Tsunamis can strike any coast. They can be generated in all of the world's oceans, inland seas, and in any large body of water. They have caused damage and deaths in coastal areas all around the world.
Certain areas are particularly prone to tsunamis and the devastation they can bring. This is due to their location near local tsunami sources, exposure to distant tsunami sources, and local bathymetry and topography.
- 78% Pacific Ocean (around the geologically active "Ring of Fire")
- 9% Atlantic Ocean and Caribbean Sea
- 6% Mediterranean Sea
- 5% Indian Ocean
- 1% Other Seas
The highest percentage of these tsunamis was generated off Japan (20%), followed by Russia (8%) and Indonesia (8%). While most tsunamis are small and nondestructive or only affect coasts near their source, some tsunamis can cause damage and deaths on distant shores. The most significant distant tsunamis since 1900 originated off Alaska, Chile, Japan, Indonesia, Pakistan, and Russia.
This is the most volcanically and seismically active zone in the world. It extends from Chile, northward along the South American coast through Central America, Mexico, the West Coast of the United States, and the southern part of Alaska, through the Aleutian Islands to Japan, the Philippine Islands, New Guinea, the island groups of the Southwest Pacific, and to New Zealand.
According to the U.S. Geological Survey, 90% of all earthquakes and 81% of the largest earthquakes happen along this "ring," where the Pacific plate meets its surrounding plates.
An assessment of the tsunami hazard in the United States shows that while a tsunami can strike any U.S. coast, the hazard level varies. The hazard levels shown below are based largely on the historical record (through 2014), geological evidence, and location relative to tsunami sources, all of which provide clues to what might happen in the future.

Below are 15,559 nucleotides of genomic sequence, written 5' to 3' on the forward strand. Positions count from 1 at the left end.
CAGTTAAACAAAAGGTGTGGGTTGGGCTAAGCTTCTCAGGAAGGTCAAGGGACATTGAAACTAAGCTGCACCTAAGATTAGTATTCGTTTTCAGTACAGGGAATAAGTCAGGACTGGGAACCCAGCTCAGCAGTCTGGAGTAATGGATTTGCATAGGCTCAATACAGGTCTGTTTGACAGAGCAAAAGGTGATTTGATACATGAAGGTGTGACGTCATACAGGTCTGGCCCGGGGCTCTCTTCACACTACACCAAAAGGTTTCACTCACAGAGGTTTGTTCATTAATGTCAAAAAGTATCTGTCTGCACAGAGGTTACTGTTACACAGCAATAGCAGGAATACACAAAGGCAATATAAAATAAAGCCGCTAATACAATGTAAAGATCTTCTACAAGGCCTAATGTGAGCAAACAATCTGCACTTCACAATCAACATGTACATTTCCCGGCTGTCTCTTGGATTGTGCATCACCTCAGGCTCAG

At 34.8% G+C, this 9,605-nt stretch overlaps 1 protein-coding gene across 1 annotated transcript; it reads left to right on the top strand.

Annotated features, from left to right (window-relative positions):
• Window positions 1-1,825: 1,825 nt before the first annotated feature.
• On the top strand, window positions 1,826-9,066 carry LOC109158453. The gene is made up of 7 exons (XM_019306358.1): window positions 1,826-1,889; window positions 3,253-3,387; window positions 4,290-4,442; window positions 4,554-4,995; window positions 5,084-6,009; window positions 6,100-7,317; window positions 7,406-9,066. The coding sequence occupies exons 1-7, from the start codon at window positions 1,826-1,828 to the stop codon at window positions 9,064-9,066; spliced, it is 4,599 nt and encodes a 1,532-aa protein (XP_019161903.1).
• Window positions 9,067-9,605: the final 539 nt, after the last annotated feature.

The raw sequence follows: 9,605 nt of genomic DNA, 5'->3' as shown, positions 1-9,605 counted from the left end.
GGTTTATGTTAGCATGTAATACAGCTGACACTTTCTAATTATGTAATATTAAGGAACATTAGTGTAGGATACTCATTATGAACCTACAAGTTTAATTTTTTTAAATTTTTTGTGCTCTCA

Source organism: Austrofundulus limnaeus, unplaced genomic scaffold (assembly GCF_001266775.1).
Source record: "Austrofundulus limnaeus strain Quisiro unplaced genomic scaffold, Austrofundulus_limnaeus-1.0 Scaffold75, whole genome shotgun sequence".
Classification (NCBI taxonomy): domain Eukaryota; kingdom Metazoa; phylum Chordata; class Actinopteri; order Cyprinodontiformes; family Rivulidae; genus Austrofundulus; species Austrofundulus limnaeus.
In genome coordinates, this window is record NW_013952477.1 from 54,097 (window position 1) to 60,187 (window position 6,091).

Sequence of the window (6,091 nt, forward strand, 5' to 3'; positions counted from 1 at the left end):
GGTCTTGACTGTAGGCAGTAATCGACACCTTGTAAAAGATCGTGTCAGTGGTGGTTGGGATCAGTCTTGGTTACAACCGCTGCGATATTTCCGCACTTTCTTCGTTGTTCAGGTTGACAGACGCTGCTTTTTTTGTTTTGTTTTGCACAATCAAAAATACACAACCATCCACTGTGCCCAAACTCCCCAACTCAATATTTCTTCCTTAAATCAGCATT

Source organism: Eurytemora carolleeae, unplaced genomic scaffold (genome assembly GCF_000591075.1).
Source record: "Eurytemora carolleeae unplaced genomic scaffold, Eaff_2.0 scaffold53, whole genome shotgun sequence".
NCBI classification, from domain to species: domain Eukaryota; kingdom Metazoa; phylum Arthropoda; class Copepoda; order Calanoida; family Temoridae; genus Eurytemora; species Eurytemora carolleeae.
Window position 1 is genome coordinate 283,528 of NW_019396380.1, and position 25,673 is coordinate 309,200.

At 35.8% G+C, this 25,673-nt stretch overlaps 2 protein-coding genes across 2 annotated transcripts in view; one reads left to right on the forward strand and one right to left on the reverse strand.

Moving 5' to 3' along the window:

Note: Historical records are brief and incomplete. Events may have been unreported or underreported or may have happened in unpopulated areas and gone undetected.
While a distant tsunami could strike any U.S. coast, the hazard is greatest for those near subduction zones, where large earthquakes and associated landslides can produce damaging waves that threaten nearby and distant coasts, like those around the Pacific and Caribbean.
The U.S. Atlantic and Gulf Coasts are not near subduction zones, and earthquakes off and along these coasts are not as large or as frequent as in other regions. The most likely tsunami sources for these coasts are submarine landslides and weather (which can generate meteotsunamis).
|Location||Risk||Earliest Reported Event||Total Events||Events with Runups
> 1 m (3 ft)
|Alaska||High to Very High||1737||100||22||$717 million||222|
|Hawaii||High to Very High||1812||134||30||$668 million||293|
|U.S. West Coast||High to Very High||1812||94||17||$252 million||25|
|American Samoa||High||1837||68||4||$143 million||34|
|Guam and Northern Mariana Islands||High||1849||25||4||0||1|
|Puerto Rico and the U.S. Virgin Islands||High||1690||13||4||$62 million||164|
|U.S. Atlantic Coast||Very Low to Low||1886||8||0||0||0|
|Alaska Arctic Coast||Very Low||None||0||0||0||0|
|U.S. Gulf Coast||Very Low||1918||1||0||0||0|
|Runup is the maximum elevation of the tsunami flooding on shore. Tsunamis with runups over one meter (~3 feet) are particularly dangerous to people and property, but smaller tsunamis also pose threats.|